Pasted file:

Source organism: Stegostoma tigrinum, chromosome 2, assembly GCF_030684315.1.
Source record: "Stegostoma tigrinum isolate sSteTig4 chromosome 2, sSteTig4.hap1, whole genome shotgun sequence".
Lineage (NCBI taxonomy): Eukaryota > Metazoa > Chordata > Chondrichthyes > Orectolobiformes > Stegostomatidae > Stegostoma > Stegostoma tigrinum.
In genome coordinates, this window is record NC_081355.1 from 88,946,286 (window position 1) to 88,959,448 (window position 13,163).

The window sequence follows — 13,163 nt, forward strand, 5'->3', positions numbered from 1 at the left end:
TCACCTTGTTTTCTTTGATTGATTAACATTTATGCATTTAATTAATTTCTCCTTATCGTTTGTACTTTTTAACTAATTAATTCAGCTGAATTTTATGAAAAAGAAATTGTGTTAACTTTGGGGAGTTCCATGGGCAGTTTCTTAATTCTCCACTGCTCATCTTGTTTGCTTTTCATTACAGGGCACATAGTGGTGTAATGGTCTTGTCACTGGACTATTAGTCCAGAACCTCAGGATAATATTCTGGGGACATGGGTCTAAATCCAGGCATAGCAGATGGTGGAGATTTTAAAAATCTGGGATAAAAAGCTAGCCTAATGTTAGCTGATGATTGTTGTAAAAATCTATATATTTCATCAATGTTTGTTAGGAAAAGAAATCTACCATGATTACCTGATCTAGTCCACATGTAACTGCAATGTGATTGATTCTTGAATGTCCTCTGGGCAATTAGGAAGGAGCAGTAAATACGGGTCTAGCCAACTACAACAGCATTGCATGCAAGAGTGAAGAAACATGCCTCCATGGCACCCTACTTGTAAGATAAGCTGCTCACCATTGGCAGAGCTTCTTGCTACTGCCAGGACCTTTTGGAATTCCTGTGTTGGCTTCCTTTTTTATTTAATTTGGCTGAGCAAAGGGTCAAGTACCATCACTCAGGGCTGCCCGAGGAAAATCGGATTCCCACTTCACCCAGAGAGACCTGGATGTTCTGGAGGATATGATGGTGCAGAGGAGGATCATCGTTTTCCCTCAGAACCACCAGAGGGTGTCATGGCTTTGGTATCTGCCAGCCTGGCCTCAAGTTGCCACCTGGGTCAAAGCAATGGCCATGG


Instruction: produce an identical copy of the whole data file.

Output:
Source organism: Stegostoma tigrinum, chromosome 2, assembly GCF_030684315.1.
Source record: "Stegostoma tigrinum isolate sSteTig4 chromosome 2, sSteTig4.hap1, whole genome shotgun sequence".
Lineage (NCBI taxonomy): Eukaryota > Metazoa > Chordata > Chondrichthyes > Orectolobiformes > Stegostomatidae > Stegostoma > Stegostoma tigrinum.
In genome coordinates, this window is record NC_081355.1 from 88,946,286 (window position 1) to 88,959,448 (window position 13,163).

The window sequence follows — 13,163 nt, forward strand, 5'->3', positions numbered from 1 at the left end:
TCACCTTGTTTTCTTTGATTGATTAACATTTATGCATTTAATTAATTTCTCCTTATCGTTTGTACTTTTTAACTAATTAATTCAGCTGAATTTTATGAAAAAGAAATTGTGTTAACTTTGGGGAGTTCCATGGGCAGTTTCTTAATTCTCCACTGCTCATCTTGTTTGCTTTTCATTACAGGGCACATAGTGGTGTAATGGTCTTGTCACTGGACTATTAGTCCAGAACCTCAGGATAATATTCTGGGGACATGGGTCTAAATCCAGGCATAGCAGATGGTGGAGATTTTAAAAATCTGGGATAAAAAGCTAGCCTAATGTTAGCTGATGATTGTTGTAAAAATCTATATATTTCATCAATGTTTGTTAGGAAAAGAAATCTACCATGATTACCTGATCTAGTCCACATGTAACTGCAATGTGATTGATTCTTGAATGTCCTCTGGGCAATTAGGAAGGAGCAGTAAATACGGGTCTAGCCAACTACAACAGCATTGCATGCAAGAGTGAAGAAACATGCCTCCATGGCACCCTACTTGTAAGATAAGCTGCTCACCATTGGCAGAGCTTCTTGCTACTGCCAGGACCTTTTGGAATTCCTGTGTTGGCTTCCTTTTTTATTTAATTTGGCTGAGCAAAGGGTCAAGTACCATCACTCAGGGCTGCCCGAGGAAAATCGGATTCCCACTTCACCCAGAGAGACCTGGATGTTCTGGAGGATATGATGGTGCAGAGGAGGATCATCGTTTTCCCTCAGAACCACCAGAGGGTGTCATGGCTTTGGTATCTGCCAGCCTGGCCTCAAGTTGCCACCTGGGTCAAAGCAATGGCCATGG